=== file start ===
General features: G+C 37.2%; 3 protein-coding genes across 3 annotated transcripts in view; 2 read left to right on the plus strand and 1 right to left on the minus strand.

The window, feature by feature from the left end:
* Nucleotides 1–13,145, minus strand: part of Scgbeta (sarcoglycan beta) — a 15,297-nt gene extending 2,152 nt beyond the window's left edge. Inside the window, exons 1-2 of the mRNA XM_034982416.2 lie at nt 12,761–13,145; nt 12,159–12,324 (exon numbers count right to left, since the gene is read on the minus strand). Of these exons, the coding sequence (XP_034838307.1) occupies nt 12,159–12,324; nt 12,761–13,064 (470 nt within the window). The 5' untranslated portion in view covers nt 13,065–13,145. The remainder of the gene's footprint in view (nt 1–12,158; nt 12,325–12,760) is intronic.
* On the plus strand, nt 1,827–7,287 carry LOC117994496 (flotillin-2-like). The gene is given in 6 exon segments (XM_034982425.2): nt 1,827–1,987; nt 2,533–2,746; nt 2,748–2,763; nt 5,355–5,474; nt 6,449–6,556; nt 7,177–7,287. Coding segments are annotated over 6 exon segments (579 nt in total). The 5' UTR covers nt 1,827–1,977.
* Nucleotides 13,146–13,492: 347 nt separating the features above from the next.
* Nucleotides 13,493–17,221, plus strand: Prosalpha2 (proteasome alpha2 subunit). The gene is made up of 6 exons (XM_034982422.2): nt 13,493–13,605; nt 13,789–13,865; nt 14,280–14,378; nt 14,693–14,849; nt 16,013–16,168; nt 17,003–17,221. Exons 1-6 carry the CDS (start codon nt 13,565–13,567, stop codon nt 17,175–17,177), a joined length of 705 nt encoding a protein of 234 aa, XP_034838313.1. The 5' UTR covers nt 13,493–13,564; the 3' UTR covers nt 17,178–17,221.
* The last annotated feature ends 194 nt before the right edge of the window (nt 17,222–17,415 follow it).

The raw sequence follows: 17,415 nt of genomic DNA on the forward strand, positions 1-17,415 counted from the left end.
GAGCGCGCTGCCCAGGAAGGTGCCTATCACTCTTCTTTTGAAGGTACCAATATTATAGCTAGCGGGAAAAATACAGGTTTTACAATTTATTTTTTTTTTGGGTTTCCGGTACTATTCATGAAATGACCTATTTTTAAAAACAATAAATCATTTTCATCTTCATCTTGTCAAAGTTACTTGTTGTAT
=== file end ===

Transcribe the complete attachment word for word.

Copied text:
General features: G+C 37.2%; 3 protein-coding genes across 3 annotated transcripts in view; 2 read left to right on the plus strand and 1 right to left on the minus strand.

The window, feature by feature from the left end:
* Nucleotides 1–13,145, minus strand: part of Scgbeta (sarcoglycan beta) — a 15,297-nt gene extending 2,152 nt beyond the window's left edge. Inside the window, exons 1-2 of the mRNA XM_034982416.2 lie at nt 12,761–13,145; nt 12,159–12,324 (exon numbers count right to left, since the gene is read on the minus strand). Of these exons, the coding sequence (XP_034838307.1) occupies nt 12,159–12,324; nt 12,761–13,064 (470 nt within the window). The 5' untranslated portion in view covers nt 13,065–13,145. The remainder of the gene's footprint in view (nt 1–12,158; nt 12,325–12,760) is intronic.
* On the plus strand, nt 1,827–7,287 carry LOC117994496 (flotillin-2-like). The gene is given in 6 exon segments (XM_034982425.2): nt 1,827–1,987; nt 2,533–2,746; nt 2,748–2,763; nt 5,355–5,474; nt 6,449–6,556; nt 7,177–7,287. Coding segments are annotated over 6 exon segments (579 nt in total). The 5' UTR covers nt 1,827–1,977.
* Nucleotides 13,146–13,492: 347 nt separating the features above from the next.
* Nucleotides 13,493–17,221, plus strand: Prosalpha2 (proteasome alpha2 subunit). The gene is made up of 6 exons (XM_034982422.2): nt 13,493–13,605; nt 13,789–13,865; nt 14,280–14,378; nt 14,693–14,849; nt 16,013–16,168; nt 17,003–17,221. Exons 1-6 carry the CDS (start codon nt 13,565–13,567, stop codon nt 17,175–17,177), a joined length of 705 nt encoding a protein of 234 aa, XP_034838313.1. The 5' UTR covers nt 13,493–13,564; the 3' UTR covers nt 17,178–17,221.
* The last annotated feature ends 194 nt before the right edge of the window (nt 17,222–17,415 follow it).

The raw sequence follows: 17,415 nt of genomic DNA on the forward strand, positions 1-17,415 counted from the left end.
GAGCGCGCTGCCCAGGAAGGTGCCTATCACTCTTCTTTTGAAGGTACCAATATTATAGCTAGCGGGAAAAATACAGGTTTTACAATTTATTTTTTTTTTGGGTTTCCGGTACTATTCATGAAATGACCTATTTTTAAAAACAATAAATCATTTTCATCTTCATCTTGTCAAAGTTACTTGTTGTAT